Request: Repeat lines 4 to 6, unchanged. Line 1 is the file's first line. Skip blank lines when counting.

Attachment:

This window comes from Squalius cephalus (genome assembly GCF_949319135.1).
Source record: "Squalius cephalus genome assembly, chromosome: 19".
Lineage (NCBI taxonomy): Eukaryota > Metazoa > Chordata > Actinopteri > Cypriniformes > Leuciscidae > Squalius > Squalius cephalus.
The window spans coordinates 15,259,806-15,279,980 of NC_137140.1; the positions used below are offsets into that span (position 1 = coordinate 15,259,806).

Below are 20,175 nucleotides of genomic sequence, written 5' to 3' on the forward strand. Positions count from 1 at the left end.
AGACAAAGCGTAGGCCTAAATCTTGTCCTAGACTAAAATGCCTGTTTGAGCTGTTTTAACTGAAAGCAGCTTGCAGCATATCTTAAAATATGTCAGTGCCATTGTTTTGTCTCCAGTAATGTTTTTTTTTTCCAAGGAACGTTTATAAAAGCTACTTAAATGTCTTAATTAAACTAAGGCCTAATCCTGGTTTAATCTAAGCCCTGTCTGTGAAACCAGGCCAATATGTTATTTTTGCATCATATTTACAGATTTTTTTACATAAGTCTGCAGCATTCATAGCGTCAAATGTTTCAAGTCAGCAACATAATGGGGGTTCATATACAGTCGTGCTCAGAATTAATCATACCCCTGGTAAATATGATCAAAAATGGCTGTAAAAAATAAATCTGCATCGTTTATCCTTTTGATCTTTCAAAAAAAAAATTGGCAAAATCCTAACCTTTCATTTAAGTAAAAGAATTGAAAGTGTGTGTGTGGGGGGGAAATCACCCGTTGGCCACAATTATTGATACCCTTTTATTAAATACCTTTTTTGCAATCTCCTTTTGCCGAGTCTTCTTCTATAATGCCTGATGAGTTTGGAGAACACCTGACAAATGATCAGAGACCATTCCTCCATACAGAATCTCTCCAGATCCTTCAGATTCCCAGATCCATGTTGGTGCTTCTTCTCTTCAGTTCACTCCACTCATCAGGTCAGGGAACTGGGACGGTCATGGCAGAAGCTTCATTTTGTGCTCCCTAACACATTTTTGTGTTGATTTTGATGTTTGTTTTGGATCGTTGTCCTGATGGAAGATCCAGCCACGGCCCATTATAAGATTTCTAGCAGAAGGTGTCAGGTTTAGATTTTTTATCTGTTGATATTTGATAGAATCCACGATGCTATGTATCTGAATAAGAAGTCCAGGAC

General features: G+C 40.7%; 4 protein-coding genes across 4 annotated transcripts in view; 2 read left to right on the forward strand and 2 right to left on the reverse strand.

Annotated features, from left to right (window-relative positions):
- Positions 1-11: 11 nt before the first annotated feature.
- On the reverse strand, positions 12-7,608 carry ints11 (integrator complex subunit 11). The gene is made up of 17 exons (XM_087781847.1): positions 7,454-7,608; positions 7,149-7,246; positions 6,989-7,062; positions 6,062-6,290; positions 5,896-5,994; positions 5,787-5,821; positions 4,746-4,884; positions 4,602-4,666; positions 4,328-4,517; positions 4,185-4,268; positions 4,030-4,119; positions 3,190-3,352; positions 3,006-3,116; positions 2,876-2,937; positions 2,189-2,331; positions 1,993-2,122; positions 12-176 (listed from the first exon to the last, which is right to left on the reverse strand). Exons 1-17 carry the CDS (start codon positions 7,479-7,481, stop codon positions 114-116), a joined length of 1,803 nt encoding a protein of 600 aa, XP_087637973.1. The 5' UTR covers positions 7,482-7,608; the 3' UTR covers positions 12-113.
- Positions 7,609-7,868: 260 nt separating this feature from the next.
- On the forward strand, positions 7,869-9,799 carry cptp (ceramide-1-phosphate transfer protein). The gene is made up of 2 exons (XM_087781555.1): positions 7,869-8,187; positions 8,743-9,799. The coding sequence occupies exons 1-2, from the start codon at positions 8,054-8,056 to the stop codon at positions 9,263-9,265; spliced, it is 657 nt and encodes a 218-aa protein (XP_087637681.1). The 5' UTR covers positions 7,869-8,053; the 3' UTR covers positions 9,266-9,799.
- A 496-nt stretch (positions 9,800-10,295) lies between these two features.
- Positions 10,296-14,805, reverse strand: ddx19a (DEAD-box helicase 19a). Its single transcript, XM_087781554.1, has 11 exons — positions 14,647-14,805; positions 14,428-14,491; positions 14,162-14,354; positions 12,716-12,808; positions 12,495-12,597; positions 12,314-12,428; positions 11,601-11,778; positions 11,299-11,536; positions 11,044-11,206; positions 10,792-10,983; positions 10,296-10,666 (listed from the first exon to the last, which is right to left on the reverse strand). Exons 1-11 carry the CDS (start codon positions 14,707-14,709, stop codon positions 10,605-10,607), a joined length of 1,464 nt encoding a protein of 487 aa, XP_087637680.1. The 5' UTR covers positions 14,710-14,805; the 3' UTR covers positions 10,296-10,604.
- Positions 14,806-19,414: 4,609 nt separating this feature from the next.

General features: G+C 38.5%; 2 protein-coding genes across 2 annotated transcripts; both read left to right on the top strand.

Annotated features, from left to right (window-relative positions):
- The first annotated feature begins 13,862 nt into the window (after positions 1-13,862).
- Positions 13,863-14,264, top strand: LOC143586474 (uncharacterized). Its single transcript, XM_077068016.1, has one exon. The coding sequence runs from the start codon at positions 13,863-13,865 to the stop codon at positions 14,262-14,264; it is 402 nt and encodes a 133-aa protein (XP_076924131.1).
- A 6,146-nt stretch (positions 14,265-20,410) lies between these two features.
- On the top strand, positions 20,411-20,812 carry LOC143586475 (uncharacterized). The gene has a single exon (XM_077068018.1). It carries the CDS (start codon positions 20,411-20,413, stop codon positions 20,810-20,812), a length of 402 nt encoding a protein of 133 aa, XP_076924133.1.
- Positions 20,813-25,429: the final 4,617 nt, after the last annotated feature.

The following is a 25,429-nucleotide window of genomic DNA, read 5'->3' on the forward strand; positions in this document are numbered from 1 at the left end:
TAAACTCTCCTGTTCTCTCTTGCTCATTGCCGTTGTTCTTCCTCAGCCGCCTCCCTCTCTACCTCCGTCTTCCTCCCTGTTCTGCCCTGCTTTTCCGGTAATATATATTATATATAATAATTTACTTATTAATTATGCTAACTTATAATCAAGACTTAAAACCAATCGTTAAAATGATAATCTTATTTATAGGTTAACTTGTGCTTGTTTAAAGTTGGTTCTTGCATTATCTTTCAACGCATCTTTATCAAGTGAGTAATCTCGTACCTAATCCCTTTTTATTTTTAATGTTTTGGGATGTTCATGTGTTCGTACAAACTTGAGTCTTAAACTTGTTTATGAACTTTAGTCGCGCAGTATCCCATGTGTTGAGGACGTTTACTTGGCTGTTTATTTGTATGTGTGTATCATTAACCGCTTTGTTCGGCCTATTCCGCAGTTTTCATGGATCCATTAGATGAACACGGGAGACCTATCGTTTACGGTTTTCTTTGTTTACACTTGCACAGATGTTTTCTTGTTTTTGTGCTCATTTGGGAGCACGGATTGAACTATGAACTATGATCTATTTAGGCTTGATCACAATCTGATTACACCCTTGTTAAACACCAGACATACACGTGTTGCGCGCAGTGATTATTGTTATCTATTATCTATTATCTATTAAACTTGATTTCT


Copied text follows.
The window spans coordinates 15,259,806-15,279,980 of NC_137140.1; the positions used below are offsets into that span (position 1 = coordinate 15,259,806).

Below are 20,175 nucleotides of genomic sequence, written 5' to 3' on the forward strand. Positions count from 1 at the left end.
AGACAAAGCGTAGGCCTAAATCTTGTCCTAGACTAAAATGCCTGTTTGAGCTGTTTTAACTGAAAGCAGCTTGCAGCATATCTTAAAATATGTCAGTGCCATTGTTTTGTCTCCAGTAATGTTTTTTTTTTCCAAGGAACGTTTATAAAAGCTACTTAAATGTCTTAATTAAACTAAGGCCTAATCCTGGTTTAATCTAAGCCCTGTCTGTGAAACCAGGCCAATATGTTATTTTTGCATCATATTTACAGATTTTTTTACATAAGTCTGCAGCATTCATAGCGTCAAATGTTTCAAGTCAGCAACATAATGGGGGTTCATATACAGTCGTGCTCAGAATTAATCATACCCCTGGTAAATATGATCAAAAATGGCTGTAAAAAATAAATCTGCATCGTTTATCCTTTTGATCTTTCAAAAAAAAAATTGGCAAAATCCTAACCTTTCATTTAAGTAAAAGAATTGAAAGTGTGTGTGTGGGGGGGAAATCACCCGTTGGCCACAATTATTGATACCCTTTTATTAAATACCTTTTTTGCAATCTCCTTTTGCCGAGTCTTCTTCTATAATGCCTGATGAGTTTGGAGAACACCTGACAAATGATCAGAGACCATTCCTCCATACAGAATCTCTCCAGATCCTTCAGATTCCCAGATCCATGTTGGTGCTTCTTCTCTTCAGTTCACTCCACTCATCAGGTCAGGGAACTGGGACGGTCATGGCAGAAGCTTCATTTTGTGCTCCCTAACACATTTTTGTGTTGATTTTGATGTTTGTTTTGGATCGTTGTCCTGATGGAAGATCCAGCCACGGCCCATTATAAGATTTCTAGCAGAAGGTGTCAGGTTTAGATTTTTTATCTGTTGATATTTGATAGAATCCACGATGCTATGTATCTGAATAAGAAGTCCAGGAC